Organizing Your Electronic Files
Step 1: Set Up a Central Storage Spot
One of the most common causes of digital headaches is having electronic files scattered in several places on your computer--the equivalent of storing paper files in multiple spots in your home or office. The extreme flip side of this is stashing every last document on your computer desktop, which--you guessed it--can cause just as much clutter and stress as keeping all of your paper files on top of your office desk.
Before you start moving electronic files around, take a moment to choose a central spot in which to store them. I recommend using either the default documents folder on your computer (called My Documents on PCs and Documents on Macs) or creating a folder on your computer desktop to collect things in.
Step 2: Collect, Collect, Collect
Once you've designated a central storage spot, start collecting documents from wherever else they might be on your computer: on your desktop, in a Downloads folder, in other miscellaneous folders, and so on. If you already have detailed, categorized subfolders set up within your main collection folder, any documents within them can stay put for the time being. Focus instead on gathering those bits and pieces of info that are floating loose elsewhere, just as you'd gather all of your papers together from wherever they might be hiding if you were working with paper files.
Step 3: Sort and Weed
Now for the fun (?) part: taking a close look at the documents you've gathered and deciding what to do with them. Be as ruthless as you can when it comes to weeding out (i.e., deleting) stuff you no longer need: even though it doesn't take up physical space, this stuff can still clutter your hard drive and make it more difficult to access the files and info you actually need and want.
In order to identify what's in a document--and whether you need it--you may have to open it, so consider tackling the sorting and weeding process in chunks if you don't have the time to do it all at once. If you're using a Mac running OS X, choose the "cover flow" view in your Finder window for a miniature preview of each document; you may still need to open certain files to take a closer look, but you'll be able to get a good general sense at a glance of what's what.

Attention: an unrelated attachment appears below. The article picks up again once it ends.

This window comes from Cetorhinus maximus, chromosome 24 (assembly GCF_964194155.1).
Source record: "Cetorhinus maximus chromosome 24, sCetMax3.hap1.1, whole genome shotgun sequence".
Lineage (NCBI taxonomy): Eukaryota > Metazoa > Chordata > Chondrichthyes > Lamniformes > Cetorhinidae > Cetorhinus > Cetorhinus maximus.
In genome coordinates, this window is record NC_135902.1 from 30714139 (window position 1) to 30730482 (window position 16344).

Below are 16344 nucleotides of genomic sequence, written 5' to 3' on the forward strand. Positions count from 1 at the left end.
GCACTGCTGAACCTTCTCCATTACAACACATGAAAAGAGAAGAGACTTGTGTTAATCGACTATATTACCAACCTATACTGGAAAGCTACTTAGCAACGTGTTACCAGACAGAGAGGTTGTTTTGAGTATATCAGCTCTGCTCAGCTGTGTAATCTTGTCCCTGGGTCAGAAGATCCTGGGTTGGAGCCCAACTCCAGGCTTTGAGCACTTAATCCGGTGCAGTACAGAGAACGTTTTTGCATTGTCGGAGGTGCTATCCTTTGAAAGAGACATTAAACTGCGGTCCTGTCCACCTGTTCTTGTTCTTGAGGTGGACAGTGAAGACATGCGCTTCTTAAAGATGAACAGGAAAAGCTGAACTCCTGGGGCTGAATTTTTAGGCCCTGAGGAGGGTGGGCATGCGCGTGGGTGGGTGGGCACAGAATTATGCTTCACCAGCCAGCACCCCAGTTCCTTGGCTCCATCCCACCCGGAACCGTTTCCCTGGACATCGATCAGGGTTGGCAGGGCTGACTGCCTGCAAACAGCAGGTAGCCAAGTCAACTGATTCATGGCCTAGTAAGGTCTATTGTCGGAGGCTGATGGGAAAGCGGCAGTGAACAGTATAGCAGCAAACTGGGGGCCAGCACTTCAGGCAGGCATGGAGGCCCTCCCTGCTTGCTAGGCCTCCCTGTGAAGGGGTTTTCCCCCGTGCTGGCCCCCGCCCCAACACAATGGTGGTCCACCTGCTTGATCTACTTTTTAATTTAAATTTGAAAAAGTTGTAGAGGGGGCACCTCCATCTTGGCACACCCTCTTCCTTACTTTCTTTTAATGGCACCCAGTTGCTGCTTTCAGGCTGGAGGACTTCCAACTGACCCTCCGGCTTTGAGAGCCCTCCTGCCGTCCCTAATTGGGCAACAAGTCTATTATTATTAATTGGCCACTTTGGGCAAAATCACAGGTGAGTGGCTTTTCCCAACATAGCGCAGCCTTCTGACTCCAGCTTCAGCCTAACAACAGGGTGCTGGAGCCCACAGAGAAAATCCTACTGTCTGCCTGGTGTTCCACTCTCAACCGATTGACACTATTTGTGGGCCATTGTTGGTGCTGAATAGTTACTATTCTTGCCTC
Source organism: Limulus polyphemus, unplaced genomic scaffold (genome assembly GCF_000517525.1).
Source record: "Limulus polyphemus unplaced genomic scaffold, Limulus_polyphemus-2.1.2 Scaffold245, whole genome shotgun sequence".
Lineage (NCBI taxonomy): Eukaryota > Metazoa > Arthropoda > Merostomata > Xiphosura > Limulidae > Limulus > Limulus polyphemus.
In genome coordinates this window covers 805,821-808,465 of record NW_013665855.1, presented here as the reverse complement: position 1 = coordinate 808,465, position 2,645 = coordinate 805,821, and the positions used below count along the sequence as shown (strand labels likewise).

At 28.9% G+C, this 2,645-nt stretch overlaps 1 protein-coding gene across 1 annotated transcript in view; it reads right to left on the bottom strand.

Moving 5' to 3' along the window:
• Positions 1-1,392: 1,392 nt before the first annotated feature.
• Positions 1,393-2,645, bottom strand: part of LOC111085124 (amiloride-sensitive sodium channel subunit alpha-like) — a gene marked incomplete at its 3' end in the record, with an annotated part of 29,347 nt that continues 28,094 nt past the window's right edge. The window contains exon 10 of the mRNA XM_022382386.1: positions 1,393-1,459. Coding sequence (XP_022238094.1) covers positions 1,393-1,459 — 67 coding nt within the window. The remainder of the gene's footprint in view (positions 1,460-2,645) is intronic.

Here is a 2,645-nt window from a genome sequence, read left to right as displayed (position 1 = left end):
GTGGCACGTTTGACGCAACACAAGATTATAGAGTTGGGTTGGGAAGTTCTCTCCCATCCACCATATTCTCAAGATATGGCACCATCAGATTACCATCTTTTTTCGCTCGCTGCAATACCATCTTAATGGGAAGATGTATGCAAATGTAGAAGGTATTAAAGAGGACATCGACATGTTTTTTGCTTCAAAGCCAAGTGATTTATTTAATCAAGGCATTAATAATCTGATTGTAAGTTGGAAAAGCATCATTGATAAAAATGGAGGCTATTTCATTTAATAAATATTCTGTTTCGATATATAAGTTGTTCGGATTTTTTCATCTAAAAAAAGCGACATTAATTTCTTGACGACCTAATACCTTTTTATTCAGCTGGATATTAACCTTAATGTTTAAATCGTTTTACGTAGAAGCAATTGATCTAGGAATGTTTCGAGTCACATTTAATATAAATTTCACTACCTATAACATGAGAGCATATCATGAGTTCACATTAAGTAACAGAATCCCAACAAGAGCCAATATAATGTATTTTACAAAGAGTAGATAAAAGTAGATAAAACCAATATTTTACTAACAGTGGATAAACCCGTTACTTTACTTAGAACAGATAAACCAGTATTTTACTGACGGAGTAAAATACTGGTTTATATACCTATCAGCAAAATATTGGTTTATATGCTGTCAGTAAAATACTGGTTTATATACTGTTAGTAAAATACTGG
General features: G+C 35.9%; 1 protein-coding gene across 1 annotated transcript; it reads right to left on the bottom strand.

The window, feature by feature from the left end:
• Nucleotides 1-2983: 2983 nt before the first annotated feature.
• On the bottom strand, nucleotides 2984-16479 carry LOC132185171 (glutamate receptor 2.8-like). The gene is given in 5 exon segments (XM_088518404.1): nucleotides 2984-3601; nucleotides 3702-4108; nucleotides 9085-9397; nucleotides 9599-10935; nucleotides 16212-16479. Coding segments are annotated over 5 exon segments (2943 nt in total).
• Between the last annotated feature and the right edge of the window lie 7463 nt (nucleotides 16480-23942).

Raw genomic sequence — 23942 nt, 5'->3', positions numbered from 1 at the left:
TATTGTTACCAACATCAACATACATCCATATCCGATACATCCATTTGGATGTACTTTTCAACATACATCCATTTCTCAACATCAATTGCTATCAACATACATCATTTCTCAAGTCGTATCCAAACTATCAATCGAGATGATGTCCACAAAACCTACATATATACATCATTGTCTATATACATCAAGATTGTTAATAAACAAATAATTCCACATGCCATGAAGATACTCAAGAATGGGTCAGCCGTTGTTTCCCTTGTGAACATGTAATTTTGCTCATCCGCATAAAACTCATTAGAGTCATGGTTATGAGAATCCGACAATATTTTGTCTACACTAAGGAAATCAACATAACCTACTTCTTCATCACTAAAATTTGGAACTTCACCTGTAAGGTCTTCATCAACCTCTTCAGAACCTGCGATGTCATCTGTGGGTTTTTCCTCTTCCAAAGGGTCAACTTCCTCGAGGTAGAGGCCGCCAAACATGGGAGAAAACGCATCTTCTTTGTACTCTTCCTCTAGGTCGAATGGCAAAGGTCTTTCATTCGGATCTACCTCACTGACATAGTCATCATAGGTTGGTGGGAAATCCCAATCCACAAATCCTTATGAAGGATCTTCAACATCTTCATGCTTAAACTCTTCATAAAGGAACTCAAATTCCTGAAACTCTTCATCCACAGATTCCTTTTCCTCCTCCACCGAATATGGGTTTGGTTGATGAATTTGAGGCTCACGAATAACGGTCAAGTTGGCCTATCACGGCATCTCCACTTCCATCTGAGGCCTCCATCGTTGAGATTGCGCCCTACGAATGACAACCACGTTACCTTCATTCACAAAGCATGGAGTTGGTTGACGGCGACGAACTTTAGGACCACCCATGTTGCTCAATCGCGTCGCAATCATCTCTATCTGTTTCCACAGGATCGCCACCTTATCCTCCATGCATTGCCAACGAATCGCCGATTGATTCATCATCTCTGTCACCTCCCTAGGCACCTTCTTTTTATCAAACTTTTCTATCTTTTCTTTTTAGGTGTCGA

Step 4: Rename and Categorize
When you've decided what documents to keep, give them names that make sense to you and make it easy to identify what they are. (To rename a document, right-click/CTRL-click on the name and choose Rename from the pop-up menu that appears, then type the new title you want to give it.)
If you have multiples of similar documents (say, a series of status reports for a series of months), aim to give them standardized names: Status Report_May 09, Status Report_June 09, and so on, rather than Status_5-09, Status Report-June 2009, etc. Consistent naming will make it easier to find related documents and will prevent you from having to come up with a new nomenclature each time you title a new document.
As you're renaming documents, also think about categorizing and grouping them--again, just as you would with paper files. Now's a great time to create subfolders within your main collection folder to sort your documents into smaller, more detailed groupings. How many subfolders you have, what they're called, and whether they have additional subfolders within them will depend on how many documents you have, how they relate to each other, and where you'd think to look if you were searching for them again.
Step 5: Update and Maintain
As with a paper filing system, your electronic system will expand and change over time. As you sort through and add documents, you may find that the categories you initially created no longer work, or that you need to add subcategories. Perhaps you'll want to tweak the naming conventions you use, or maybe you'll decide to sort and store documents in a totally different way--by year rather than by project, say.
As with any organizing system, making such changes will go a long way toward ensuring that your electronic filing system is effective, efficient, and useful for you--and that you'll be more likely to maintain it over time. Remember, your system doesn't need to be perfect and exact from Day 1, nor does it need to (or should it!) remain static once you create it.
Let your electronic filing system grow and change as you use it more and become more familiar with it. Keeping it up-to-date and customized in ways that are meaningful to you will let you get and stay in control of your digital info.
You Should Also Read:
Get Your Paper Files in Shape for the Year Ahead
Editor's Picks Articles
Top Ten Articles
Content copyright © 2019 by Emily Wilska. All rights reserved.
This content was written by Emily Wilska. If you wish to use this content in any manner, you need written permission. Contact Kelly Jayne McCann for details.